Booker has long been a vocal opponent of the War on Drugs and noted disparities in drug policing in his book, United, where he wrote that “the war on drugs has turned out to be a war on PEOPLE — and far too often a war on people of color and the poor.”

Numbers confirm that the current enforcement of marijuana policy is rife with racial bias. Black Americans are 3.7 times more likely to get arrested for marijuana possession than their white counterparts, according to analysis from the ACLU, and the imprisonment rate for black Americans for drug-related charges is almost six times that of white Americans.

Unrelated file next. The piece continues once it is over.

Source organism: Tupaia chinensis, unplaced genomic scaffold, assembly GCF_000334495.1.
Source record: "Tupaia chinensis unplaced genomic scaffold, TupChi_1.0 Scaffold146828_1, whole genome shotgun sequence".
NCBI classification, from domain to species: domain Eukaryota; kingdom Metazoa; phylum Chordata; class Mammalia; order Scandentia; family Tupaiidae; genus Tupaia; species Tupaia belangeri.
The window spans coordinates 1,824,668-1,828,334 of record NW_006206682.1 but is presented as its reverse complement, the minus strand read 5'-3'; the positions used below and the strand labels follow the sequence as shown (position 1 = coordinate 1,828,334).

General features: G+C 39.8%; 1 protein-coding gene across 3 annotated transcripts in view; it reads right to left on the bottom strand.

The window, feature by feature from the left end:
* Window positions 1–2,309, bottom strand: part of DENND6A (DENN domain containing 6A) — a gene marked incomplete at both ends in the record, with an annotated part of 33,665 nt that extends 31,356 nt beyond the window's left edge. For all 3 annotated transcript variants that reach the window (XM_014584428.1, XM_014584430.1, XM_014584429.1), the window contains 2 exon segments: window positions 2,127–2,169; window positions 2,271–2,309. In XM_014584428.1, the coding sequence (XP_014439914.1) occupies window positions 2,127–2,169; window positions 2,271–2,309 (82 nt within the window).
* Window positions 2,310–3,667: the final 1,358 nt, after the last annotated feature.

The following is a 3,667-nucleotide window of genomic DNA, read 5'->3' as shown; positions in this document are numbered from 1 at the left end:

CHICAGO, IL - MAY 17: Inmates at the Cook County Jail watch as fellow inmates compete in a chess tournament online with inmates from the Prison Complex of Viana in Espirito Santo state in Brazil on May 17, 2017 in Chicago, Illinois. Inmates from Cook County won the tournament 4.5-3.5. This is the third time the jail has organized international chess competition for its inmates. The Cook County Jail, which houses more than 7,000 inmates, is the largest county jail in the country. (Photo by Scott Olson/Getty Images)
Black Americans are imprisoned at five times the rate of white Americans.

Marijuana’s classification as a Schedule I drug has also been a strong prohibitive factor in studying its medicinal effects, despite evidence that it can be effective in the treatment of certain cancers, neurological ailments like Parkinson’s disease and Alzheimer’s, and pain management. Removing marijuana from the list of Schedule I drugs would open up more opportunities for scientists to find more medical uses for marijuana.